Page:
Clients often ask us what to do regarding their driver’s license after being arrested for OVI. In the vast majority of OVI cases, the arresting officer seizes a defendant’s license and serves them with paperwork that they are placed under an administrative license suspension. There are limited cases where a defendant’s license is not seized and a suspension is not immediately imposed, but that is usually only when the defendant submits to a chemical test, such as blood or urine, and law enforcement is waiting on laboratory results to confirm whether the defendant was over the legal limit.
Can I go to the BMV and get a new license?
A case out of the Eight District Court of Appeals illustrates why this is a bad idea. In State v. Mims, 2020 WL 1951506, the defendant was arrested and charged with OVI. As a result, her license was confiscated by law enforcement and was immediately suspended pursuant to the administrative license suspension. Following her release from custody on the OVI arrest, the defendant immediately went to the BMV to request a duplicate license. As the arrest had just occurred, the BMV’s database had not been updated with respect to the suspension and still showed her as valid. While applying for her duplicate license, the defendant filled out a written application indicating that her license was “lost” and that her license was not currently suspended or confiscated. As a result, the BMV issued her a duplicate license. Following a subsequent OVI arrest where defendant presented the duplicate license, law enforcement became suspicious and investigated how the license was obtained. The defendant was ultimately charged with and convicted of tampering with records, a third-degree felony, for her representations to the BMV.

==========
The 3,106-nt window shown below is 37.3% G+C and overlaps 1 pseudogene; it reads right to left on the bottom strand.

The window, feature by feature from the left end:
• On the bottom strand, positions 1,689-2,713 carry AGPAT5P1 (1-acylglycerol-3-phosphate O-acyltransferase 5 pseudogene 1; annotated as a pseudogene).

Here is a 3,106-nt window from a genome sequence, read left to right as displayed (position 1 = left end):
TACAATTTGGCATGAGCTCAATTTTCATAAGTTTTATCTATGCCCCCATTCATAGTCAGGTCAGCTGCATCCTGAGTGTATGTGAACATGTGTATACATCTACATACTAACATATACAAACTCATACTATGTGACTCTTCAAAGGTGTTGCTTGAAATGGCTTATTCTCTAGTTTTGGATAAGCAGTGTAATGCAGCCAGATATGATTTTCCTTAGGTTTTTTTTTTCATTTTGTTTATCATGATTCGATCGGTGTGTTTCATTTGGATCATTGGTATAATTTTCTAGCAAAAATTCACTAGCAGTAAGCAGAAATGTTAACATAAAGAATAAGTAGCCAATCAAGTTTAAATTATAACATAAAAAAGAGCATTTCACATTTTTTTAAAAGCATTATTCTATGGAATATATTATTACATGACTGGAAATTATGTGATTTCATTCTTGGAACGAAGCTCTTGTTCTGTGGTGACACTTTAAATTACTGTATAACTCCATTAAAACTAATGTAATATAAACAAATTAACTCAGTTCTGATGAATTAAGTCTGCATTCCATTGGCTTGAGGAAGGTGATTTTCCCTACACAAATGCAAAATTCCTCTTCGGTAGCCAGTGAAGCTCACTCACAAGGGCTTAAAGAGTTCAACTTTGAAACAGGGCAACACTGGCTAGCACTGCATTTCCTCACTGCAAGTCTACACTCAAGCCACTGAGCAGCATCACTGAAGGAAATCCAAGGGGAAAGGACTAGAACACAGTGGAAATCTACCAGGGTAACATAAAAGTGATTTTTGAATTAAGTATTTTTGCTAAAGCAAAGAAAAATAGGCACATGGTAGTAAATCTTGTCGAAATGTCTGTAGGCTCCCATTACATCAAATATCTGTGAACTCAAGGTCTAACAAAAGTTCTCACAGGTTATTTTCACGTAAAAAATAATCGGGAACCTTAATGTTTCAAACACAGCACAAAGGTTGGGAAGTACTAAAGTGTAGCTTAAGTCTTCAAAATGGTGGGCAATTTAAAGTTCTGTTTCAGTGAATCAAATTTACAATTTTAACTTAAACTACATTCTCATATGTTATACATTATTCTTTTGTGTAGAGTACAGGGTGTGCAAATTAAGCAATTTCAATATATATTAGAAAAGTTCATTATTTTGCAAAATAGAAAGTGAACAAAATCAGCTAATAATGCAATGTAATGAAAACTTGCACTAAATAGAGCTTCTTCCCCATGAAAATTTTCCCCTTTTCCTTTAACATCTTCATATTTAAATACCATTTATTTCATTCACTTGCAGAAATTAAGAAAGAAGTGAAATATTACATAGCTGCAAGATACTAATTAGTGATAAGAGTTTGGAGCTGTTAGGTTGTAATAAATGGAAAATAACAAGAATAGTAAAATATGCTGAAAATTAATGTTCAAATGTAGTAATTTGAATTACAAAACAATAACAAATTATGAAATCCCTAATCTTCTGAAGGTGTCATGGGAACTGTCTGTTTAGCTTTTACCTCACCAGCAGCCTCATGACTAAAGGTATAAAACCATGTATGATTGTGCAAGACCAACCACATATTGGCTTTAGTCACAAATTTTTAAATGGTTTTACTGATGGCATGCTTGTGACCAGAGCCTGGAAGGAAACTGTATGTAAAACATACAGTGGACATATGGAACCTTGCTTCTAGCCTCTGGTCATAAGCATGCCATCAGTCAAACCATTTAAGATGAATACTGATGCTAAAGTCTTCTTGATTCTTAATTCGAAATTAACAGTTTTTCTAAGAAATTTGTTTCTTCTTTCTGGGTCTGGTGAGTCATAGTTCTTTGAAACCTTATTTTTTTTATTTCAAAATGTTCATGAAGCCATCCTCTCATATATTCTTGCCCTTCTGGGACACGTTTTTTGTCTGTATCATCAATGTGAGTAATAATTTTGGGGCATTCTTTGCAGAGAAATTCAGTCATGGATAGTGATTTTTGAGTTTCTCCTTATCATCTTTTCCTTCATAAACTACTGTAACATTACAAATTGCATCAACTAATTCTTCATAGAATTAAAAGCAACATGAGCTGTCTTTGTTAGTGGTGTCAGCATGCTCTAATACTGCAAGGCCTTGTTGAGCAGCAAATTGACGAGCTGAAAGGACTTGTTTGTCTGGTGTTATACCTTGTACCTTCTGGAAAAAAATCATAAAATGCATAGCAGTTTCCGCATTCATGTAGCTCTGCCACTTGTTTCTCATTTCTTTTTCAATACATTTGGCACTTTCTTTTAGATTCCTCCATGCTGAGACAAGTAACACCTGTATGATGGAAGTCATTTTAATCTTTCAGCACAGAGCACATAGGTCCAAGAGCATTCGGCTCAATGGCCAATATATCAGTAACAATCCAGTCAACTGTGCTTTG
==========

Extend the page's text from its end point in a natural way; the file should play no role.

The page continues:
This case highlights a number of issue clients often see following an OVI arrest. Many are confused by the administrative license suspension and what it means. Additionally, the lag time in the BMV’s database also confuses clients as they can appear valid for several days or longer until the system updates with their administrative licenses suspension. Furthermore, many individuals also frequently fail to read the fine print when getting their licenses, and the BMV also always asks whether an individual currently has a suspended license. The fact that Mims either lied or misrepresented herself in response to the BMV elevated the charge she was facing from a maximum of 180 days in jail to a maximum of 36 months in prison.
What Should a defendant do?
If you or someone you know is charged with OVI they should immediately contact an experienced criminal defense lawyer who can walk them through exactly what they can and cannot do and how to go about getting driving privileges in the correct and legal manner. The attorneys at Rittgers & Rittgers are experienced and educated to advise a defendant on the dos and don’ts when it comes to driving following an arrest for OVI.